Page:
French Beam Engine
As machined and constructed by Rich Carlstedt
Brief history written by Ardyth Carlstedt
This is a prototype model of
one of thousands of similar engines
used to pump water in France
the mid 1700's to mid 1800's.
There are no plans for this model.
Due to improving technology, and
war, most all Beam Engines were
scraped for material. Today there
are less than 75 in the world.
This model was scaled at an inch
to a foot. Its cast brass flywheel
is 15" in diameter.
The Beam Engine gets its name
from the rocking beam developed
for double-acting cylinders.
This engine is unique because
James Watt controlled steam
development in England until
his patents on the kinematic
linkage (Watt'Parallel Motion)
shown here, expired about 1805.
The expiration of Watt's patents allowed extensive development and construction
in other countries to begin and this French version was developed.
To start the engine, the engineer would disconnect the valve drive from the crankshaft
and manually set the valve on the cylinder with his hand lever. After eliminating
condensation in the cylinder, he would lock (latch up) the valve linkage.
Beam Engines were of great size, and, although outdated by 1820, they were built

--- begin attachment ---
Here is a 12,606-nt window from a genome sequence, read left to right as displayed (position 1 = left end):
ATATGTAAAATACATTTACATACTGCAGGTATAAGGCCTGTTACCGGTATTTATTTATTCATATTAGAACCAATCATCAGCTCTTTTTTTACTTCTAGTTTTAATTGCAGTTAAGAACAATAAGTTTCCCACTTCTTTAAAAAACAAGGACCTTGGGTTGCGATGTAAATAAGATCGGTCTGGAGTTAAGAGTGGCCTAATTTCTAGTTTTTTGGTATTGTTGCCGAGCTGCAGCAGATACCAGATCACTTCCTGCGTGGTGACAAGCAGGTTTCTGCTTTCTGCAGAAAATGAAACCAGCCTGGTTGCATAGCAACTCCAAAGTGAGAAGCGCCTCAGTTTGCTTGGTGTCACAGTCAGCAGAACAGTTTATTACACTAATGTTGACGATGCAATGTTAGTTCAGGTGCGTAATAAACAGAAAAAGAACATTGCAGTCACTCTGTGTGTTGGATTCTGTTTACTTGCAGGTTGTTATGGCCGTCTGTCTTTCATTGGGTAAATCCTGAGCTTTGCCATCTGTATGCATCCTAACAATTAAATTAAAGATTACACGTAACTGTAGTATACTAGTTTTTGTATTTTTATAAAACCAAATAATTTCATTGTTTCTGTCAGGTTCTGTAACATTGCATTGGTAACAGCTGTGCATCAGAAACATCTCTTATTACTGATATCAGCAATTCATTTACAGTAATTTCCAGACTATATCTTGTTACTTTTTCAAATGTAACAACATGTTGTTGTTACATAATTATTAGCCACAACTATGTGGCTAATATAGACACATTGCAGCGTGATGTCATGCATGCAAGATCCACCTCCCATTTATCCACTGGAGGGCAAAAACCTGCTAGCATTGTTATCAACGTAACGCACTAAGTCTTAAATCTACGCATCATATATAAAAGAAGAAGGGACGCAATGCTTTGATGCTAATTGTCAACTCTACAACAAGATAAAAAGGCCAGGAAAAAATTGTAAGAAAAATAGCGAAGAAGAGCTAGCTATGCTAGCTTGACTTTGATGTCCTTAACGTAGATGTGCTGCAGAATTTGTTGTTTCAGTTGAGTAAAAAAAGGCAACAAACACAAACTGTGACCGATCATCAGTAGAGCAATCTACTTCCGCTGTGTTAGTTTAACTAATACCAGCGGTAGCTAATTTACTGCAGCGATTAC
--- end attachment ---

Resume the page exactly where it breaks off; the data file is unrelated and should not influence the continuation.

until the 1890's.
Eventually, they were made obsolete by horizontal mill engines.
The Model John Grant of Palo Alto, California found engravings of this steam engine in a French
encyclopedia residing in the library at Stanford University. Because no drawings
were available, John scaled the engravings to approximately 1-inch to the foot.
Major components were then drawn for the model, and casting patterns made.
The patterns were loaned to Rich Carlstedt and were used to cast the engine frame, beam,
valve chest, cylinder and fly-wheel. Rich then proceeded to make pencil drawings for other
components which were subsequently machined in his shop in Green Bay. The only
purchased items on this model are 0-80 screws and governor springs. Since these pictures
were taken the French Beam Engine has been mounted on a tile floor (machined) as the
original engine probably was.
If you have questions concerning this model E-mail Rich here.
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R. Carlstedt All rights reserved.